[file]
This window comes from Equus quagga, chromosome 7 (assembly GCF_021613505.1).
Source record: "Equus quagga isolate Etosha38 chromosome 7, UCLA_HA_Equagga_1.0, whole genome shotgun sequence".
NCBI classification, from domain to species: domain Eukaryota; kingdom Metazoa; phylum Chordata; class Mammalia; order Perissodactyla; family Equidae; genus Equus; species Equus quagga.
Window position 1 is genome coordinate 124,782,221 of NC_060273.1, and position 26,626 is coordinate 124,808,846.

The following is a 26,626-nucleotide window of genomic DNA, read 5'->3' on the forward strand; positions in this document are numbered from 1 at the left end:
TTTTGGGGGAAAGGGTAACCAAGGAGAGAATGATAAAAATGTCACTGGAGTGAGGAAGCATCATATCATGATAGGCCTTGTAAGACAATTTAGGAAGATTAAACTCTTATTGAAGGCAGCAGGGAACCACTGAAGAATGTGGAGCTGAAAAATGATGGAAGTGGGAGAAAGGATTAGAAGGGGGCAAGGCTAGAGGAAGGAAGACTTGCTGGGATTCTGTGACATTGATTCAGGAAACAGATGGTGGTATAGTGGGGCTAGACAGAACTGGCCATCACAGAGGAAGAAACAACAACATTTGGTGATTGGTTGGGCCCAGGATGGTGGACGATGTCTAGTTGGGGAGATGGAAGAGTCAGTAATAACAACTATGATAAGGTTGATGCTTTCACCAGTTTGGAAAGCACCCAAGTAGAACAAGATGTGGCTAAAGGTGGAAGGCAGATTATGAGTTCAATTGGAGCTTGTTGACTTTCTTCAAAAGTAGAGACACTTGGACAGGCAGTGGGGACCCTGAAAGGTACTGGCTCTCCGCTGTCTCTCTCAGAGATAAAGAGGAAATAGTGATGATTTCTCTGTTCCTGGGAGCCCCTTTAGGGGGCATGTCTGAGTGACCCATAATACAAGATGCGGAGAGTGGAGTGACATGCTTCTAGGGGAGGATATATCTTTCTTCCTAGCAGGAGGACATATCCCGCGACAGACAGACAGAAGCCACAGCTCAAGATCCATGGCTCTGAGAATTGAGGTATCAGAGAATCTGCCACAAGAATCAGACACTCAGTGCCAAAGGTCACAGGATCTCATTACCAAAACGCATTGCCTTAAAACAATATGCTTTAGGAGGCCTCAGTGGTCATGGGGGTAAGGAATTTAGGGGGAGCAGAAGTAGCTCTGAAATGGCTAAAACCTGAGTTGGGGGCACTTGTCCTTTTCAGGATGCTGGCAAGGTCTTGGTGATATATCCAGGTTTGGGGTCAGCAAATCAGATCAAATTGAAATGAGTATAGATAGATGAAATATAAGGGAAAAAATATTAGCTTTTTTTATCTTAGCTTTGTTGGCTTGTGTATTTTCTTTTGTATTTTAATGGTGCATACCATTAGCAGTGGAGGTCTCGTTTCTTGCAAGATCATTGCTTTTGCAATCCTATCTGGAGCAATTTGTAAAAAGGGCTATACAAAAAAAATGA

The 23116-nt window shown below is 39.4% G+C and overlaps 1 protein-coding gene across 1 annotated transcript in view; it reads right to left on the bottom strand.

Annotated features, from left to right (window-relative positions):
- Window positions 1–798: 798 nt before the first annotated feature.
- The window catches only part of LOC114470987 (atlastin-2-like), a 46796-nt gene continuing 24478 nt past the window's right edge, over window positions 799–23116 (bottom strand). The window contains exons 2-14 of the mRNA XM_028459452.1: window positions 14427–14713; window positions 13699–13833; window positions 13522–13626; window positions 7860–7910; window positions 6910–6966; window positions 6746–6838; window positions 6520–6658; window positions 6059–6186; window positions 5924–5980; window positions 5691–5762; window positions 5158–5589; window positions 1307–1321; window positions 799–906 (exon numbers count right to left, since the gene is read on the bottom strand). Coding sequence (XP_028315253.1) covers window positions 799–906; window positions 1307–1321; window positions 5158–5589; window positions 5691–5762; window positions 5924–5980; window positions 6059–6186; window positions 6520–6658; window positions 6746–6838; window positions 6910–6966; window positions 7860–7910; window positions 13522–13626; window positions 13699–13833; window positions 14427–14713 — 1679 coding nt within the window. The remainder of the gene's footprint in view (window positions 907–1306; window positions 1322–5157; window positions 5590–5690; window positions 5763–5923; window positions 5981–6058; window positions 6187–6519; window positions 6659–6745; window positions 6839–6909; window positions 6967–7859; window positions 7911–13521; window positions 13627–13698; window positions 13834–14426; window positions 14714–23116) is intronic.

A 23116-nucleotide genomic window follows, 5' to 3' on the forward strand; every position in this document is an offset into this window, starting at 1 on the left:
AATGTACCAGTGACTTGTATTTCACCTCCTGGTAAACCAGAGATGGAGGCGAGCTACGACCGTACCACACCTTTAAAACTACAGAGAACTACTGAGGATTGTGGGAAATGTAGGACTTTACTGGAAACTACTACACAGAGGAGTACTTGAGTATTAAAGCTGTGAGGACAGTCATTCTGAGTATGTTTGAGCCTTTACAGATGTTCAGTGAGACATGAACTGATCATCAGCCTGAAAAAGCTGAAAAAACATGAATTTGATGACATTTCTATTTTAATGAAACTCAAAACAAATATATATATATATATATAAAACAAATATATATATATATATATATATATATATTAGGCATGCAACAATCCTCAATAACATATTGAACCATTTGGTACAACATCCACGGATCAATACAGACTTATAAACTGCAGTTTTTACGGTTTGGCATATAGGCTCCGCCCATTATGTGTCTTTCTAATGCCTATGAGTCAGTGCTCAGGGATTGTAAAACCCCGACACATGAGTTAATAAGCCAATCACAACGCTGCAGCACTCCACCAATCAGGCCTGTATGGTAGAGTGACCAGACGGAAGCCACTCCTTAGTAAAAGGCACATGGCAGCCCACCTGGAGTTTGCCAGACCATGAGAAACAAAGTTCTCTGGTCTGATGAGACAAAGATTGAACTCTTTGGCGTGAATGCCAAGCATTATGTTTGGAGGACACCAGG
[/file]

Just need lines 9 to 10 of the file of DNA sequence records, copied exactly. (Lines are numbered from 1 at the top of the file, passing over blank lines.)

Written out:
- Window positions 1–798: 798 nt before the first annotated feature.
- The window catches only part of LOC114470987 (atlastin-2-like), a 46796-nt gene continuing 24478 nt past the window's right edge, over window positions 799–23116 (bottom strand). The window contains exons 2-14 of the mRNA XM_028459452.1: window positions 14427–14713; window positions 13699–13833; window positions 13522–13626; window positions 7860–7910; window positions 6910–6966; window positions 6746–6838; window positions 6520–6658; window positions 6059–6186; window positions 5924–5980; window positions 5691–5762; window positions 5158–5589; window positions 1307–1321; window positions 799–906 (exon numbers count right to left, since the gene is read on the bottom strand). Coding sequence (XP_028315253.1) covers window positions 799–906; window positions 1307–1321; window positions 5158–5589; window positions 5691–5762; window positions 5924–5980; window positions 6059–6186; window positions 6520–6658; window positions 6746–6838; window positions 6910–6966; window positions 7860–7910; window positions 13522–13626; window positions 13699–13833; window positions 14427–14713 — 1679 coding nt within the window. The remainder of the gene's footprint in view (window positions 907–1306; window positions 1322–5157; window positions 5590–5690; window positions 5763–5923; window positions 5981–6058; window positions 6187–6519; window positions 6659–6745; window positions 6839–6909; window positions 6967–7859; window positions 7911–13521; window positions 13627–13698; window positions 13834–14426; window positions 14714–23116) is intronic.